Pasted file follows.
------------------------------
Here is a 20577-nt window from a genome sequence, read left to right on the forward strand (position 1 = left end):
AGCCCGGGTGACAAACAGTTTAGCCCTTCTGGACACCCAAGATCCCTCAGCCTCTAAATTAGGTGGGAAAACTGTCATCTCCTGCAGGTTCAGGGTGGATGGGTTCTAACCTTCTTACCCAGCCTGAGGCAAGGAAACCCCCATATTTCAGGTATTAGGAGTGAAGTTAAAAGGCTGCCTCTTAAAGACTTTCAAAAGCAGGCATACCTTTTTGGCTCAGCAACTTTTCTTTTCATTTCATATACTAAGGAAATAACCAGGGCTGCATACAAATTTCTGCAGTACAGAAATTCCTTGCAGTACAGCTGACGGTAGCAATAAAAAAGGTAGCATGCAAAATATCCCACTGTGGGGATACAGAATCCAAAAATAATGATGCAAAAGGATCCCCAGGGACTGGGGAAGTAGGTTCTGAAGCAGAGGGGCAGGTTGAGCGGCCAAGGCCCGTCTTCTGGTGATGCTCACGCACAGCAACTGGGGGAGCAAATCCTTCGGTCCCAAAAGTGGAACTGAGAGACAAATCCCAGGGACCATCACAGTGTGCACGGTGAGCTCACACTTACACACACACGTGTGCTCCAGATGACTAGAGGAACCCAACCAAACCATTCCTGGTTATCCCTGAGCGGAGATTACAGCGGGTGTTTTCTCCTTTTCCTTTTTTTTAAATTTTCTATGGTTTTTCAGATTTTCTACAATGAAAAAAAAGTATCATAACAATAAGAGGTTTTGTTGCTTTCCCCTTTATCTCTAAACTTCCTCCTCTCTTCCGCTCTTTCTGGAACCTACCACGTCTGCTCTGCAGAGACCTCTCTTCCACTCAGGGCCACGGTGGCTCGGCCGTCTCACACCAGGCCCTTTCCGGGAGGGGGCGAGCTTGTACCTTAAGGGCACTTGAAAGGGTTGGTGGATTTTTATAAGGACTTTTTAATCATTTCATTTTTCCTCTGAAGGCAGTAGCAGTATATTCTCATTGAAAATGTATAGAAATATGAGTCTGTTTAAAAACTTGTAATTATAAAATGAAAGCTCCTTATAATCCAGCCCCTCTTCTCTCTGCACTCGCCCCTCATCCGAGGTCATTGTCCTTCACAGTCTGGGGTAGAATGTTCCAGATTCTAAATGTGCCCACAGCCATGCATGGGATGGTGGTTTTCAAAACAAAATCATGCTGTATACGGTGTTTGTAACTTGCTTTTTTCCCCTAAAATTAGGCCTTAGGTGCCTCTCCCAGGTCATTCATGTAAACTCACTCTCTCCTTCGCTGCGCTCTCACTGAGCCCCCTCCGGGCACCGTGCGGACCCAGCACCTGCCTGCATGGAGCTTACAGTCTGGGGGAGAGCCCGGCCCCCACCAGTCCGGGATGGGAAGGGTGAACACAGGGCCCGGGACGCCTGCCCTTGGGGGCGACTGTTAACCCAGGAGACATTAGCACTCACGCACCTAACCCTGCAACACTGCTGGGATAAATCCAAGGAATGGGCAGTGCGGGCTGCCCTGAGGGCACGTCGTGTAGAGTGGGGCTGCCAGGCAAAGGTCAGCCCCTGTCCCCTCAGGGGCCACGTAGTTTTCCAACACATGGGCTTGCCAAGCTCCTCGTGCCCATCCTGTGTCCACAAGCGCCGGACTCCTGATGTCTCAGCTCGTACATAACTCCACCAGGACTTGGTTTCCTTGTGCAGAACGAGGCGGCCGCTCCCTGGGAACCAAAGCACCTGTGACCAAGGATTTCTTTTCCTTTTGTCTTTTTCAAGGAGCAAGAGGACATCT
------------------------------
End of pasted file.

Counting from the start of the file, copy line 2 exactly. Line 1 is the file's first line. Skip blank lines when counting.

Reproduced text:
AGCCCGGGTGACAAACAGTTTAGCCCTTCTGGACACCCAAGATCCCTCAGCCTCTAAATTAGGTGGGAAAACTGTCATCTCCTGCAGGTTCAGGGTGGATGGGTTCTAACCTTCTTACCCAGCCTGAGGCAAGGAAACCCCCATATTTCAGGTATTAGGAGTGAAGTTAAAAGGCTGCCTCTTAAAGACTTTCAAAAGCAGGCATACCTTTTTGGCTCAGCAACTTTTCTTTTCATTTCATATACTAAGGAAATAACCAGGGCTGCATACAAATTTCTGCAGTACAGAAATTCCTTGCAGTACAGCTGACGGTAGCAATAAAAAAGGTAGCATGCAAAATATCCCACTGTGGGGATACAGAATCCAAAAATAATGATGCAAAAGGATCCCCAGGGACTGGGGAAGTAGGTTCTGAAGCAGAGGGGCAGGTTGAGCGGCCAAGGCCCGTCTTCTGGTGATGCTCACGCACAGCAACTGGGGGAGCAAATCCTTCGGTCCCAAAAGTGGAACTGAGAGACAAATCCCAGGGACCATCACAGTGTGCACGGTGAGCTCACACTTACACACACACGTGTGCTCCAGATGACTAGAGGAACCCAACCAAACCATTCCTGGTTATCCCTGAGCGGAGATTACAGCGGGTGTTTTCTCCTTTTCCTTTTTTTTAAATTTTCTATGGTTTTTCAGATTTTCTACAATGAAAAAAAAGTATCATAACAATAAGAGGTTTTGTTGCTTTCCCCTTTATCTCTAAACTTCCTCCTCTCTTCCGCTCTTTCTGGAACCTACCACGTCTGCTCTGCAGAGACCTCTCTTCCACTCAGGGCCACGGTGGCTCGGCCGTCTCACACCAGGCCCTTTCCGGGAGGGGGCGAGCTTGTACCTTAAGGGCACTTGAAAGGGTTGGTGGATTTTTATAAGGACTTTTTAATCATTTCATTTTTCCTCTGAAGGCAGTAGCAGTATATTCTCATTGAAAATGTATAGAAATATGAGTCTGTTTAAAAACTTGTAATTATAAAATGAAAGCTCCTTATAATCCAGCCCCTCTTCTCTCTGCACTCGCCCCTCATCCGAGGTCATTGTCCTTCACAGTCTGGGGTAGAATGTTCCAGATTCTAAATGTGCCCACAGCCATGCATGGGATGGTGGTTTTCAAAACAAAATCATGCTGTATACGGTGTTTGTAACTTGCTTTTTTCCCCTAAAATTAGGCCTTAGGTGCCTCTCCCAGGTCATTCATGTAAACTCACTCTCTCCTTCGCTGCGCTCTCACTGAGCCCCCTCCGGGCACCGTGCGGACCCAGCACCTGCCTGCATGGAGCTTACAGTCTGGGGGAGAGCCCGGCCCCCACCAGTCCGGGATGGGAAGGGTGAACACAGGGCCCGGGACGCCTGCCCTTGGGGGCGACTGTTAACCCAGGAGACATTAGCACTCACGCACCTAACCCTGCAACACTGCTGGGATAAATCCAAGGAATGGGCAGTGCGGGCTGCCCTGAGGGCACGTCGTGTAGAGTGGGGCTGCCAGGCAAAGGTCAGCCCCTGTCCCCTCAGGGGCCACGTAGTTTTCCAACACATGGGCTTGCCAAGCTCCTCGTGCCCATCCTGTGTCCACAAGCGCCGGACTCCTGATGTCTCAGCTCGTACATAACTCCACCAGGACTTGGTTTCCTTGTGCAGAACGAGGCGGCCGCTCCCTGGGAACCAAAGCACCTGTGACCAAGGATTTCTTTTCCTTTTGTCTTTTTCAAGGAGCAAGAGGACATCT